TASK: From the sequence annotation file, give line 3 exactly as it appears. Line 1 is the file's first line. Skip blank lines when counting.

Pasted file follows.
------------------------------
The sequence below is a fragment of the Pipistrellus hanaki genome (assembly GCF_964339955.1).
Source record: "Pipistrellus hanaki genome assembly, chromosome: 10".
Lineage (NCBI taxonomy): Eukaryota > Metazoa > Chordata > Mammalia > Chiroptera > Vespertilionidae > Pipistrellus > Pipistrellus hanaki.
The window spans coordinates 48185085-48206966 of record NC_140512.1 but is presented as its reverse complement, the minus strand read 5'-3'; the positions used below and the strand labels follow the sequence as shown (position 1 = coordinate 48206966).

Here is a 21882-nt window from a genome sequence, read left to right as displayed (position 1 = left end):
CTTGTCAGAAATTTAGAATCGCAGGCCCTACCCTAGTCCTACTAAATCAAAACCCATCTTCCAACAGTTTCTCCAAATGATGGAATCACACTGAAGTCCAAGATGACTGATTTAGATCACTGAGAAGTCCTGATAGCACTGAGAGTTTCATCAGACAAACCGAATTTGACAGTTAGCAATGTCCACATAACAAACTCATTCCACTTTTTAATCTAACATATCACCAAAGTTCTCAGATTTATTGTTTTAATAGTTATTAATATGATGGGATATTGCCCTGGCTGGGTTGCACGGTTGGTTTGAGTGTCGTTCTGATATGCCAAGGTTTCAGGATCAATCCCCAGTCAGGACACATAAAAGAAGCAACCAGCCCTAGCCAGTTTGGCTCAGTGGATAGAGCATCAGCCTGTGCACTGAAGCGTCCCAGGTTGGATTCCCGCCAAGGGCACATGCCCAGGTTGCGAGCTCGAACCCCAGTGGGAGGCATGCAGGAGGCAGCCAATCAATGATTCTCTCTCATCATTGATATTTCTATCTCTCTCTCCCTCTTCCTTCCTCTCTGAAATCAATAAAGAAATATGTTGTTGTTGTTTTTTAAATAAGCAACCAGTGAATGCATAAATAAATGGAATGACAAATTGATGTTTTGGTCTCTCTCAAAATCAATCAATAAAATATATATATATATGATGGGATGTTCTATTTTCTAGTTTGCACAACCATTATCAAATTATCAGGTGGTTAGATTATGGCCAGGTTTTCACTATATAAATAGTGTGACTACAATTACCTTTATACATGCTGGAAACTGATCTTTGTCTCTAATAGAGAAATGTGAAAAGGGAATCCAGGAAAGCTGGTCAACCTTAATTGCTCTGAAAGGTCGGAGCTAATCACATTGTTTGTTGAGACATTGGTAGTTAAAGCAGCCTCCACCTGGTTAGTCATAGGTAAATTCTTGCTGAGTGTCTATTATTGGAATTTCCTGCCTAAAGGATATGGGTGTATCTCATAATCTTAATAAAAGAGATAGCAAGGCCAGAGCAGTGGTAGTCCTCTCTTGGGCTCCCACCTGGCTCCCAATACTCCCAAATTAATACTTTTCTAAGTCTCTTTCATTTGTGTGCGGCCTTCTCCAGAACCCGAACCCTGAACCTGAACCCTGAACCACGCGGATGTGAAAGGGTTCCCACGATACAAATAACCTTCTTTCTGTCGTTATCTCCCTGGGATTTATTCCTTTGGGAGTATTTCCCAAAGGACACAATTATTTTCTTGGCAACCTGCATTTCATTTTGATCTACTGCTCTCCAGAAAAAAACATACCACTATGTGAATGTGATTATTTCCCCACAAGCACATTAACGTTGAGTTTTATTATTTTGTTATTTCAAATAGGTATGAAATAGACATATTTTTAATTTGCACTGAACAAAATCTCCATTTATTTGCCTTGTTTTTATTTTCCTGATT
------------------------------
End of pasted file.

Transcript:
Lineage (NCBI taxonomy): Eukaryota > Metazoa > Chordata > Mammalia > Chiroptera > Vespertilionidae > Pipistrellus > Pipistrellus hanaki.